Wednesday, the U.S. stock market paid attention to sectors. Technology was up. Financials were down.
I think that’s good news for investors are we head into earnings season, with Alcoa (AA)
kicking off third-quarter reports after the close next Tuesday.
So why is Wednesday's performance by these two sectors good news? Because it shows that investors might be able to push fear to the side for long enough to pay attention to earnings for the next few weeks.
I expect financial stocks to deliver disappointing earnings for the third quarter and for technology stocks to surprise to the upside. For that to turn into actual movements in stock prices, though, investors have to actually pay attention to the results.
Big banks are looking at hits to earnings coming from every direction. The flatter yield curve engineered by the Federal Reserve’s efforts to lower long-term interest rates will cost banks such as Northern Trust (NTRS)
, State Street (STT)
, and Bank of New York-Mellon (BK)
3% to 4% from earnings in the third quarter, Sanford Bernstein Research estimates.
Fees from investment banking will be down because corporate finance activity -- a bag that holds everything from new issues of debt to mergers and acquisitions -- has been down this quarter. Thomson Reuters estimates that the third quarter will be the slowest for investment banking fees since the first three months of 2009.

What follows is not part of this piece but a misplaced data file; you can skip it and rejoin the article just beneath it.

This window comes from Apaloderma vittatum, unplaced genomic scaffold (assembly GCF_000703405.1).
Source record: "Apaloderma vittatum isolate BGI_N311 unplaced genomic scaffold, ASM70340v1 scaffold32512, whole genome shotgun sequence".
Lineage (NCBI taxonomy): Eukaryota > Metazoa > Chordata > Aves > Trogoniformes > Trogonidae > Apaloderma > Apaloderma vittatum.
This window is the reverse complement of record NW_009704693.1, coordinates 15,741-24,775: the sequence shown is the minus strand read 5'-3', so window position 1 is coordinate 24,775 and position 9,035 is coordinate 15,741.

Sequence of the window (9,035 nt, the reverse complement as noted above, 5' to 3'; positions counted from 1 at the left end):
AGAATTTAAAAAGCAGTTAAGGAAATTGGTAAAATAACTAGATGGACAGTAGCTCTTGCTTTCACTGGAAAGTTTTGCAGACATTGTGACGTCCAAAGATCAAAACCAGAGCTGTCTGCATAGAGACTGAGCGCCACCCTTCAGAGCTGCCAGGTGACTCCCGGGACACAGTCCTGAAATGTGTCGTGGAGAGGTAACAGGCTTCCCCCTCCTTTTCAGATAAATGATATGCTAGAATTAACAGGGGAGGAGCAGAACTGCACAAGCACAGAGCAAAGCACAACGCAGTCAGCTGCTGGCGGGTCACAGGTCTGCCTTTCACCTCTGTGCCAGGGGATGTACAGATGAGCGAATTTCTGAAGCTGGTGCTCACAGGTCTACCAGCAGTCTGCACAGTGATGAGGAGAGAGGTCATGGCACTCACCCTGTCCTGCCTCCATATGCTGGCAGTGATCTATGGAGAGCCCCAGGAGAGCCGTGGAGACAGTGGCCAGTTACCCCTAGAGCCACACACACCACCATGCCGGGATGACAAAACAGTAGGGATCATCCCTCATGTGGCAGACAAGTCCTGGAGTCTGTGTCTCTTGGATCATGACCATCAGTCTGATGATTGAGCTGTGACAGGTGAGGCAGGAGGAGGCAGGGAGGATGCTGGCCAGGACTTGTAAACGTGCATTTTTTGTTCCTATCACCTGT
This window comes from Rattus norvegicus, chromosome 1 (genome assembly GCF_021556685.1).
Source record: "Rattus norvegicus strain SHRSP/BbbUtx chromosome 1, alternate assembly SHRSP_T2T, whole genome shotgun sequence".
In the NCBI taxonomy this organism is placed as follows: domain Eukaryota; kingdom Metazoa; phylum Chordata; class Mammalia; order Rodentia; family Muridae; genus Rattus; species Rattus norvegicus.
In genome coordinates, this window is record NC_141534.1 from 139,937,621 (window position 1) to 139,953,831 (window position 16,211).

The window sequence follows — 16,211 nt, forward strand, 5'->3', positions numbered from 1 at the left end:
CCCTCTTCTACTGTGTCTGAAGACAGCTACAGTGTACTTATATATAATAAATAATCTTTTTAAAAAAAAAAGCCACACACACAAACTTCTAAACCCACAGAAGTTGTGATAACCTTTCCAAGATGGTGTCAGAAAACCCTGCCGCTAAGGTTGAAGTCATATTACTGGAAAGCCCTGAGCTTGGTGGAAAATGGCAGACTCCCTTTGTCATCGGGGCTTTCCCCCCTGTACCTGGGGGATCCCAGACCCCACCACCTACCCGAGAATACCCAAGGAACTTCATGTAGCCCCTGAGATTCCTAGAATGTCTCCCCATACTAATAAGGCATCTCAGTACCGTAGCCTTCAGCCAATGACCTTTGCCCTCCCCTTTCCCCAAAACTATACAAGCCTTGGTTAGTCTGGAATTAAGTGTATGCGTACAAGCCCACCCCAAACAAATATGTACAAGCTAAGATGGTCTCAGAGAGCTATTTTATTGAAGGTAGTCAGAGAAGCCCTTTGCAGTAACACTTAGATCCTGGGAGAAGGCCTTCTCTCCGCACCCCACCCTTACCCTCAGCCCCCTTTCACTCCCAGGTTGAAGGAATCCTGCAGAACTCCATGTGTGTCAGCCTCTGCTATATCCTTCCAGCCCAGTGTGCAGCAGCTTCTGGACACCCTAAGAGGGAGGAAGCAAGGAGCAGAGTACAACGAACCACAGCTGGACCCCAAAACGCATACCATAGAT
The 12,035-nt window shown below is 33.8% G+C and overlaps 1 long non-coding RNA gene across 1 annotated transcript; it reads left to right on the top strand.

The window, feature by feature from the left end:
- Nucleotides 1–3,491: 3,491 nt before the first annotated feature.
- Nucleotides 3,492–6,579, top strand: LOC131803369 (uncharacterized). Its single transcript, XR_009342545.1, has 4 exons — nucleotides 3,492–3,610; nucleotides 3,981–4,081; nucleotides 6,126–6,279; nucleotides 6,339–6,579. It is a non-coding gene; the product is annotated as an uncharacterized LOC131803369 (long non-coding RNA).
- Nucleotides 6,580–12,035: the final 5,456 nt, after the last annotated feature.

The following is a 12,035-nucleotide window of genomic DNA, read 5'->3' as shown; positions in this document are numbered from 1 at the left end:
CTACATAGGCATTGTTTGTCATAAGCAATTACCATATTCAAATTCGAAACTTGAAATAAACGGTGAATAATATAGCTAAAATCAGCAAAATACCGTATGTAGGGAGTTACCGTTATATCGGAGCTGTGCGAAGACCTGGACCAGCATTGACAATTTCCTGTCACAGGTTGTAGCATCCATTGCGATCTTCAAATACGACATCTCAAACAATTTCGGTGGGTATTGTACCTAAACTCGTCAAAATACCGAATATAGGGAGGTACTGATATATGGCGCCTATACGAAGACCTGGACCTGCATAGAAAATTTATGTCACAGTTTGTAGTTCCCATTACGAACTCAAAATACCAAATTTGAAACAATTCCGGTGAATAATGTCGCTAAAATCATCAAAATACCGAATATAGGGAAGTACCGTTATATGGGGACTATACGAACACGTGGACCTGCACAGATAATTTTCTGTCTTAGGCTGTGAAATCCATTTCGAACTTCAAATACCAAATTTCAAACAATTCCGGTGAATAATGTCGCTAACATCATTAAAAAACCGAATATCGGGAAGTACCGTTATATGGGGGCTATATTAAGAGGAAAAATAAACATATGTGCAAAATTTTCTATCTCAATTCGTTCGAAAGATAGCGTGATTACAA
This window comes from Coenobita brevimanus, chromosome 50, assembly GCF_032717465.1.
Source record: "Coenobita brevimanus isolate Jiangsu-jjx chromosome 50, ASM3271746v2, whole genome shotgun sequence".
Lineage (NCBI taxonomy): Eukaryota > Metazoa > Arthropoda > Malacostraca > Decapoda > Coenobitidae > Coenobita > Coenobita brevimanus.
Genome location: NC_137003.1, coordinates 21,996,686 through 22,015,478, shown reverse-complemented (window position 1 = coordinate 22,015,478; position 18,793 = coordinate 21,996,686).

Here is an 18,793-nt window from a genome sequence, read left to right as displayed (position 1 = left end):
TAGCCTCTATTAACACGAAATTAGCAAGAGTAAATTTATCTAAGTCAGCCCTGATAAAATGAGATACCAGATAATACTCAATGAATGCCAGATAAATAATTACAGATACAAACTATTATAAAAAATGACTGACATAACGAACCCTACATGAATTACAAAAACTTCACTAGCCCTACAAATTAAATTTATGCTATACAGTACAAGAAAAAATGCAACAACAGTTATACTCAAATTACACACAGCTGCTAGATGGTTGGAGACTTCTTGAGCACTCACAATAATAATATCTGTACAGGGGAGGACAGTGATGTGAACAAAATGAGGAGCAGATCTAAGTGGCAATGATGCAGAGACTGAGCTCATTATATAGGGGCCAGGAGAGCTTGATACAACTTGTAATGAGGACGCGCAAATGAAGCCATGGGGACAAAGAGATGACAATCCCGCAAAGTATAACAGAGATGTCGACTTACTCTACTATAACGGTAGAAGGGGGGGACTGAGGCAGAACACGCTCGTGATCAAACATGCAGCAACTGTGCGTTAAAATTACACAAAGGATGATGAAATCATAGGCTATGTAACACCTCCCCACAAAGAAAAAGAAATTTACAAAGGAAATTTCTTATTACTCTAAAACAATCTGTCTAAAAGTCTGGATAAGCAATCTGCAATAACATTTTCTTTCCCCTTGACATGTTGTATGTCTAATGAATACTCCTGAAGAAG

Investment banking fees, which make up about 15% of investment banking revenue at these companies, will fall an estimated 43% from the second quarter.
Bad news for financials? You bet.
And for the other side of the earnings coin, look at the technology sector. Expectations are extremely modest -- the sector trades at just 12 times projected 2011 earnings. That’s the same multiple as investors give the S&P 500 as a whole right now, even though technology stocks have historically traded at a premium.
Wall Street analysts expect that earnings per share in the sector will grow by just 10% in 2012. That sets the bar really, really low -- projections call for 16% earnings growth for industrials and 14% for basic materials by comparison -- making it relatively easy for the sector to deliver a positive earnings surprise.
And the sector sports an incredibly healthy balance sheet, with technology companies sitting on $700 billion in cash -- second among the S&P sectors only to financial stocks.
At the time of this writing, Jim Jubak didn't own shares of any companies mentioned in this post in personal portfolios. The mutual fund he manages, Jubak Global Equity Fund (JUBAX), may or may not own positions in any stock mentioned. The fund did own shares of Apple and EMC as of the end of June. For a full list of the stocks in the fund as of the end of the most recent quarter, see the fund's portfolio here.
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